Lexicomp Online is a collection of clinical databases and clinical decision support tools that provides users with an extensive medical library. It provides clear, concise, point-of-care adult and pediatric drug information as well as in-depth information on interactions, toxicology, and more. Lexicomp also includes support tools like drug ID, calculators, and patient education.
Unlimited Lexicomp Online access is available in a responsive design that will resize to your device.
Lexicomp App Access
50 access codes are also available with this institutional subscription.
- Lexicomp app registration is first come, first serve
- This year only, app accounts expire during December of 2018
Watch for a blog post in December 2018 or January 2019 with a link to a new set of 50 access codes.
- App registration will again be first come, first serve
- After which app accounts will expire annually
Lexicomp Academic Discount Program
The University of Cincinnati Libraries Research and Data Services Group is sponsoring
University of California Santa Cruz Genome Browser Training
UCSC Genome Browser Website: https://genome.ucsc.edu/
Morning Sessions (October 30th and 31st 9am – Noon)
October 30th MSB 5051 9am-noon and October 31st MSB 7051 9am-noon
1-4pm October 30th and 31st HSL Troup Learning Center
Robert Kuhn, Your Trainer
Robert Kuhn received his PhD at the University of California, Santa Barbara in Biochemistry and Molecular Biology, where he studied the centromeres of yeast. Following a postdoctoral at UC Berkeley/USDA Plant Gene Expression Center, he taught biochemistry, molecular biology and genetics at UC Santa Cruz. He joined the UCSC Genome Browser project in 2003, where he is now Associate Director, with a particular interest in clinical genetics. The Genome Browser is a widely used genomics tool giving access to the genomes of human and more than one hundred other animals. Dr. Kuhn’s responsibilities include identifying important datasets for inclusion into the Browser, enabling researchers through teaching the Genome Browser in workshops and seminars and learning from them how to improve the Browser.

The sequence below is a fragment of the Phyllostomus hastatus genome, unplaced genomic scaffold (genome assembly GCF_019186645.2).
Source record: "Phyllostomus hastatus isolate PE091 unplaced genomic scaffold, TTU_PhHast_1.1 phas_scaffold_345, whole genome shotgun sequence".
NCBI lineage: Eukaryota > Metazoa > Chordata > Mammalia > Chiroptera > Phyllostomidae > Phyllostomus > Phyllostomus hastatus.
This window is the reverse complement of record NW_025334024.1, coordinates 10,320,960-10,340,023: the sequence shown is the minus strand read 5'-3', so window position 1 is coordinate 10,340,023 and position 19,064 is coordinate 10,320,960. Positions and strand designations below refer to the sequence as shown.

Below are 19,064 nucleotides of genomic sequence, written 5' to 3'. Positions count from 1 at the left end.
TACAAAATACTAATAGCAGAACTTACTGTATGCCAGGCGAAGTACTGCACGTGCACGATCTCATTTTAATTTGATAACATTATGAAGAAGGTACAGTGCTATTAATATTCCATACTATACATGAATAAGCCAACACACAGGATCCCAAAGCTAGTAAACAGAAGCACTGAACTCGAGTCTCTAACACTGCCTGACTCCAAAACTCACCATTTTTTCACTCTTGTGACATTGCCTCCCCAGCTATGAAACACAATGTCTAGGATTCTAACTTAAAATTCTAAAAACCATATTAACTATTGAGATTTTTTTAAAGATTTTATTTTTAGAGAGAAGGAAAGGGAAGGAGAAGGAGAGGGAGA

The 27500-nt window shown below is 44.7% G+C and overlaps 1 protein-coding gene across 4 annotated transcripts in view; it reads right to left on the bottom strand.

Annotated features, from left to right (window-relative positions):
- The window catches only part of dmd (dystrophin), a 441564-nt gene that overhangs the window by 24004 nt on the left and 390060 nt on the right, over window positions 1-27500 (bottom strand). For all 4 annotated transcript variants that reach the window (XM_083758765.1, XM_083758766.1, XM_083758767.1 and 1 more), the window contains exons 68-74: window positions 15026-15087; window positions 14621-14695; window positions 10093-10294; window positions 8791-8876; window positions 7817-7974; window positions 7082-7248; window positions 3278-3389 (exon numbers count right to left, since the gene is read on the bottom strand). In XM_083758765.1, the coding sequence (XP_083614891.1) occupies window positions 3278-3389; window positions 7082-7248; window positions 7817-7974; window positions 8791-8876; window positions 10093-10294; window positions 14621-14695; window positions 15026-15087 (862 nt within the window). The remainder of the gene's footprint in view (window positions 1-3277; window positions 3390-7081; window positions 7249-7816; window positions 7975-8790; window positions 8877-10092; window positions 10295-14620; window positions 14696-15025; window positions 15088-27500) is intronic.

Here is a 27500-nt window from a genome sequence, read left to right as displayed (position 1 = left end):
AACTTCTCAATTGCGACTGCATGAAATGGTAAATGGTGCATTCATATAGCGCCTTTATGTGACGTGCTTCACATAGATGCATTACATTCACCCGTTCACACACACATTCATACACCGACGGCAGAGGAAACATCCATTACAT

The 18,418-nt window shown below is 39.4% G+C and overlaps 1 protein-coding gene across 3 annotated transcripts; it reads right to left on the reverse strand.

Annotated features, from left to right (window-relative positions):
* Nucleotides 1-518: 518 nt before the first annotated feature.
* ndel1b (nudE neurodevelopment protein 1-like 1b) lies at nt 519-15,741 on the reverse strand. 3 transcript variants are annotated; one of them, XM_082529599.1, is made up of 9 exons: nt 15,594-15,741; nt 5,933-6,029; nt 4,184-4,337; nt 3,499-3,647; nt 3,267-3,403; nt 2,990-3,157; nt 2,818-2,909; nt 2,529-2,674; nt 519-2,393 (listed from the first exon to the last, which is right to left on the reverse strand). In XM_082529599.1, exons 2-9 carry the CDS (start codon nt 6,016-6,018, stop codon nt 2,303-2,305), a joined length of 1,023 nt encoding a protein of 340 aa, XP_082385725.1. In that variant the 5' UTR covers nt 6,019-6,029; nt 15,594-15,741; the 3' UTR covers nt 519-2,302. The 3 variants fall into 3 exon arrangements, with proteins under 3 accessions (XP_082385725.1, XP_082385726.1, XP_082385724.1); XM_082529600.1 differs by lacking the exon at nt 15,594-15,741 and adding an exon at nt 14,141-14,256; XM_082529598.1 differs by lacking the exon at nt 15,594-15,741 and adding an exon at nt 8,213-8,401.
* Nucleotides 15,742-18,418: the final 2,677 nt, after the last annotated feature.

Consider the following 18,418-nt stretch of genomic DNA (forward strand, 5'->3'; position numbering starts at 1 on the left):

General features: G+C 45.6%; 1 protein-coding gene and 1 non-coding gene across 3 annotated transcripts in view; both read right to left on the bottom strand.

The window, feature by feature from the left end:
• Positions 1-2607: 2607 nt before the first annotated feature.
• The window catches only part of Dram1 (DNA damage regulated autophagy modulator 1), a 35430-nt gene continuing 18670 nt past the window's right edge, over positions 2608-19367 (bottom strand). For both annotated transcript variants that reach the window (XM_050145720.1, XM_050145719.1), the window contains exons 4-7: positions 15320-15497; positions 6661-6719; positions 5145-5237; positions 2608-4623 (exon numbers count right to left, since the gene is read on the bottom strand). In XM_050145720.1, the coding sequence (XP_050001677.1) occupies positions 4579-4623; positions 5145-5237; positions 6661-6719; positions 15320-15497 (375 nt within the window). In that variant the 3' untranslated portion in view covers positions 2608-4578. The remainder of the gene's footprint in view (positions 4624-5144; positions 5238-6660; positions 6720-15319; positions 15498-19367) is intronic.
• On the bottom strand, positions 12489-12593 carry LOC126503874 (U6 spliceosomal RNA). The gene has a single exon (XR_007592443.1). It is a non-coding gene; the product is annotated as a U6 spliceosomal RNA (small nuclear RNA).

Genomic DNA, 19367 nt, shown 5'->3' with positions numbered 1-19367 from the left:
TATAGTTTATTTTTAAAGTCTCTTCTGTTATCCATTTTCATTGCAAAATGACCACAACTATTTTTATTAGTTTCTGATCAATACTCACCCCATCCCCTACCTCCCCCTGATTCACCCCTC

Registration for the training is via WebEx, but you can attend the morning sessions in person or virtually.
*Afternoon attendance is limited to in person only*
Day1 Registration: https://bit.ly/2x7WVVk
Day 2 Registration: https://bit.ly/2OdEBS1
Afternoon Session Registration: https://webapps2.uc.edu/ce/HSL/Workshops
Please be sure to bring your own device.
UCSC Genome Browser Training Schedule
Genome Browser Training
Questions? Please contact Tiffany J. Grant, PhD
The BioCyc Microbial Genomes and Metabolic Pathways Web Portal is coming to the University of Cincinnati.
Beginning August 31st, researchers can access the full suite of databases in the BioCyc Database Collection. The BioCyc web portal from SRI International contains genome and metabolic-pathway information for over 10,000 microbes. BioCyc encyclopedias are unique in integrating a diverse range of data and providing a high level of curation for important microbes. BioCyc Pathway/Genome Databases (PGDB) describe the genome of an organism, as well as its biochemical pathways and (for a small fraction of organisms) its regulatory network. BioCyc bioinformatics tools combine unparalleled breadth and user friendliness and include a unique set of visualization tools to speed comprehension of its extensive and complex data.
BioCyc databases integrate extensive data for each organism, and provide platforms for analysis of large-scale datasets. BioCyc enables scientists to pursue several use cases: